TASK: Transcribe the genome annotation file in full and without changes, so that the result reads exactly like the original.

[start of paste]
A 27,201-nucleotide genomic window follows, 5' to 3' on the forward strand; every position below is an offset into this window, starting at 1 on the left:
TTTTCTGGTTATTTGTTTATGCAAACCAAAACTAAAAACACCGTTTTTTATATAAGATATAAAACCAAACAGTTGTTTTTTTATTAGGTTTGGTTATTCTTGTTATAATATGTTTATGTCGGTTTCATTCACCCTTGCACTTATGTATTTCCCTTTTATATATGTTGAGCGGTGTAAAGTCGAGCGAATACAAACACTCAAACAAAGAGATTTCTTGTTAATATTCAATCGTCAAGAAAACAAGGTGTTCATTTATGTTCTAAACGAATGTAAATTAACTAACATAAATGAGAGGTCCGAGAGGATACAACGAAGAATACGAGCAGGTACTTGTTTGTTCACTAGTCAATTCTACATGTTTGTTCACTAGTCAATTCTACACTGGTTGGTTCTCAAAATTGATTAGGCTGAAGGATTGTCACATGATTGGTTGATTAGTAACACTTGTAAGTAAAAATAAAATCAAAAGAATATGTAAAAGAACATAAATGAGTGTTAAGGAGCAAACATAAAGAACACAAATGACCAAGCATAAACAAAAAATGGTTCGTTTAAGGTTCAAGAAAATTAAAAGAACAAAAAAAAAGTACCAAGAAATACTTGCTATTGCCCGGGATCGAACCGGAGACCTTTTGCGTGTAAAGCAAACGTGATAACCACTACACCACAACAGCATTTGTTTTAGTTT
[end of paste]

A 27,201-nucleotide genomic window follows, 5' to 3' on the forward strand; every position below is an offset into this window, starting at 1 on the left:
TTTTCTGGTTATTTGTTTATGCAAACCAAAACTAAAAACACCGTTTTTTATATAAGATATAAAACCAAACAGTTGTTTTTTTATTAGGTTTGGTTATTCTTGTTATAATATGTTTATGTCGGTTTCATTCACCCTTGCACTTATGTATTTCCCTTTTATATATGTTGAGCGGTGTAAAGTCGAGCGAATACAAACACTCAAACAAAGAGATTTCTTGTTAATATTCAATCGTCAAGAAAACAAGGTGTTCATTTATGTTCTAAACGAATGTAAATTAACTAACATAAATGAGAGGTCCGAGAGGATACAACGAAGAATACGAGCAGGTACTTGTTTGTTCACTAGTCAATTCTACATGTTTGTTCACTAGTCAATTCTACACTGGTTGGTTCTCAAAATTGATTAGGCTGAAGGATTGTCACATGATTGGTTGATTAGTAACACTTGTAAGTAAAAATAAAATCAAAAGAATATGTAAAAGAACATAAATGAGTGTTAAGGAGCAAACATAAAGAACACAAATGACCAAGCATAAACAAAAAATGGTTCGTTTAAGGTTCAAGAAAATTAAAAGAACAAAAAAAAAGTACCAAGAAATACTTGCTATTGCCCGGGATCGAACCGGAGACCTTTTGCGTGTAAAGCAAACGTGATAACCACTACACCACAACAGCATTTGTTTTAGTTT